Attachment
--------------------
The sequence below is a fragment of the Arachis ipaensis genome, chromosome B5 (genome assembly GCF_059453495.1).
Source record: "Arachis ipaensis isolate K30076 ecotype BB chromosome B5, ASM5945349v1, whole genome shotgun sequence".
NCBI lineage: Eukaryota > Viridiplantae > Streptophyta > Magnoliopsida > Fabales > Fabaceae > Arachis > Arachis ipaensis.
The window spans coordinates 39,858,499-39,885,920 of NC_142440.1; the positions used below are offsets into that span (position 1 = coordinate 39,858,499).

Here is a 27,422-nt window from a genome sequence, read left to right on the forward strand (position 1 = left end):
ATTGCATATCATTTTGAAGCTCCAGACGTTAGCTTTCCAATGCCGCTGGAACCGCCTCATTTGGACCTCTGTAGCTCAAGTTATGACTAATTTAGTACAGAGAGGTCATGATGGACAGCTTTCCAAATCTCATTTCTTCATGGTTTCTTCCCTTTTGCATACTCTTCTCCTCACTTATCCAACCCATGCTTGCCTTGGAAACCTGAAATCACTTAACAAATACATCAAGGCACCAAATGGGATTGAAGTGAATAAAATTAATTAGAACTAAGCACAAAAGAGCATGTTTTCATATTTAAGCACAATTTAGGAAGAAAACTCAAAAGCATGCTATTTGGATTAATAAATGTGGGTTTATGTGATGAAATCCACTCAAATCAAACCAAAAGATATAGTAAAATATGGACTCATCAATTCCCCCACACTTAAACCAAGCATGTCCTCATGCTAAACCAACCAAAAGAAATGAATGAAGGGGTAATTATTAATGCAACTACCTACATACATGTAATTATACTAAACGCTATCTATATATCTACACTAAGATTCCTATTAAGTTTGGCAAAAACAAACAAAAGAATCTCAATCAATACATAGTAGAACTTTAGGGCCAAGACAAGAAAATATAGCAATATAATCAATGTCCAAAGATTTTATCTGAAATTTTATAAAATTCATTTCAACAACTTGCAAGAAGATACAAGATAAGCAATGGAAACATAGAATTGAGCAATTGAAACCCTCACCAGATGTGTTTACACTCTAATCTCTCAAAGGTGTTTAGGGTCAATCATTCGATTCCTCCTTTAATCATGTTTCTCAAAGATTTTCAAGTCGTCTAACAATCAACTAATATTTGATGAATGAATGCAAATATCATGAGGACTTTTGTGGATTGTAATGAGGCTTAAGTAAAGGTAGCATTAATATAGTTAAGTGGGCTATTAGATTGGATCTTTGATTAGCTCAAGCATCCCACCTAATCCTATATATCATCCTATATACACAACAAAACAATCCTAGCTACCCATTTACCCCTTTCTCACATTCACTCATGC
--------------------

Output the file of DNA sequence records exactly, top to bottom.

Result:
The sequence below is a fragment of the Arachis ipaensis genome, chromosome B5 (genome assembly GCF_059453495.1).
Source record: "Arachis ipaensis isolate K30076 ecotype BB chromosome B5, ASM5945349v1, whole genome shotgun sequence".
NCBI lineage: Eukaryota > Viridiplantae > Streptophyta > Magnoliopsida > Fabales > Fabaceae > Arachis > Arachis ipaensis.
The window spans coordinates 39,858,499-39,885,920 of NC_142440.1; the positions used below are offsets into that span (position 1 = coordinate 39,858,499).

Here is a 27,422-nt window from a genome sequence, read left to right on the forward strand (position 1 = left end):
ATTGCATATCATTTTGAAGCTCCAGACGTTAGCTTTCCAATGCCGCTGGAACCGCCTCATTTGGACCTCTGTAGCTCAAGTTATGACTAATTTAGTACAGAGAGGTCATGATGGACAGCTTTCCAAATCTCATTTCTTCATGGTTTCTTCCCTTTTGCATACTCTTCTCCTCACTTATCCAACCCATGCTTGCCTTGGAAACCTGAAATCACTTAACAAATACATCAAGGCACCAAATGGGATTGAAGTGAATAAAATTAATTAGAACTAAGCACAAAAGAGCATGTTTTCATATTTAAGCACAATTTAGGAAGAAAACTCAAAAGCATGCTATTTGGATTAATAAATGTGGGTTTATGTGATGAAATCCACTCAAATCAAACCAAAAGATATAGTAAAATATGGACTCATCAATTCCCCCACACTTAAACCAAGCATGTCCTCATGCTAAACCAACCAAAAGAAATGAATGAAGGGGTAATTATTAATGCAACTACCTACATACATGTAATTATACTAAACGCTATCTATATATCTACACTAAGATTCCTATTAAGTTTGGCAAAAACAAACAAAAGAATCTCAATCAATACATAGTAGAACTTTAGGGCCAAGACAAGAAAATATAGCAATATAATCAATGTCCAAAGATTTTATCTGAAATTTTATAAAATTCATTTCAACAACTTGCAAGAAGATACAAGATAAGCAATGGAAACATAGAATTGAGCAATTGAAACCCTCACCAGATGTGTTTACACTCTAATCTCTCAAAGGTGTTTAGGGTCAATCATTCGATTCCTCCTTTAATCATGTTTCTCAAAGATTTTCAAGTCGTCTAACAATCAACTAATATTTGATGAATGAATGCAAATATCATGAGGACTTTTGTGGATTGTAATGAGGCTTAAGTAAAGGTAGCATTAATATAGTTAAGTGGGCTATTAGATTGGATCTTTGATTAGCTCAAGCATCCCACCTAATCCTATATATCATCCTATATACACAACAAAACAATCCTAGCTACCCATTTACCCCTTTCTCACATTCACTCATGC